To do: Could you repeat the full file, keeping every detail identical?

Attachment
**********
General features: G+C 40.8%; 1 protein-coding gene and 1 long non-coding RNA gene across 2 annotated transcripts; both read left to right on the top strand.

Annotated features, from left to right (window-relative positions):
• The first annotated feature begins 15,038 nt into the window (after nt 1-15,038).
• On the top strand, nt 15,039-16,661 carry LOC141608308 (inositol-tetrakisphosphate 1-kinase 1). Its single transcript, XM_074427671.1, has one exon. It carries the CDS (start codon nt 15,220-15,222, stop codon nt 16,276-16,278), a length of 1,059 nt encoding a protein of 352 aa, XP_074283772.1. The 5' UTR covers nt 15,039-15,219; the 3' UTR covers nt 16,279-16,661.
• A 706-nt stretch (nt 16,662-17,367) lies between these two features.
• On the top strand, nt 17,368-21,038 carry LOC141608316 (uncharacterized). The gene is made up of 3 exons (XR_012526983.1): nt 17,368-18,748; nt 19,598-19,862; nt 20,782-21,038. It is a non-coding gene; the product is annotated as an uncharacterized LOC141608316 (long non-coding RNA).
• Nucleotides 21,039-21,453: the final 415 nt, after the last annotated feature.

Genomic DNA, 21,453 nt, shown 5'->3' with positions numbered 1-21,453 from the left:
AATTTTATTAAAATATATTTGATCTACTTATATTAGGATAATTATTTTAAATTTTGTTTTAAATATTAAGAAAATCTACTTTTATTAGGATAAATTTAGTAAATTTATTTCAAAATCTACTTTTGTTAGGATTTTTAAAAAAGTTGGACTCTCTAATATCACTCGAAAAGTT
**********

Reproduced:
General features: G+C 40.8%; 1 protein-coding gene and 1 long non-coding RNA gene across 2 annotated transcripts; both read left to right on the top strand.

Annotated features, from left to right (window-relative positions):
• The first annotated feature begins 15,038 nt into the window (after nt 1-15,038).
• On the top strand, nt 15,039-16,661 carry LOC141608308 (inositol-tetrakisphosphate 1-kinase 1). Its single transcript, XM_074427671.1, has one exon. It carries the CDS (start codon nt 15,220-15,222, stop codon nt 16,276-16,278), a length of 1,059 nt encoding a protein of 352 aa, XP_074283772.1. The 5' UTR covers nt 15,039-15,219; the 3' UTR covers nt 16,279-16,661.
• A 706-nt stretch (nt 16,662-17,367) lies between these two features.
• On the top strand, nt 17,368-21,038 carry LOC141608316 (uncharacterized). The gene is made up of 3 exons (XR_012526983.1): nt 17,368-18,748; nt 19,598-19,862; nt 20,782-21,038. It is a non-coding gene; the product is annotated as an uncharacterized LOC141608316 (long non-coding RNA).
• Nucleotides 21,039-21,453: the final 415 nt, after the last annotated feature.

Genomic DNA, 21,453 nt, shown 5'->3' with positions numbered 1-21,453 from the left:
AATTTTATTAAAATATATTTGATCTACTTATATTAGGATAATTATTTTAAATTTTGTTTTAAATATTAAGAAAATCTACTTTTATTAGGATAAATTTAGTAAATTTATTTCAAAATCTACTTTTGTTAGGATTTTTAAAAAAGTTGGACTCTCTAATATCACTCGAAAAGTT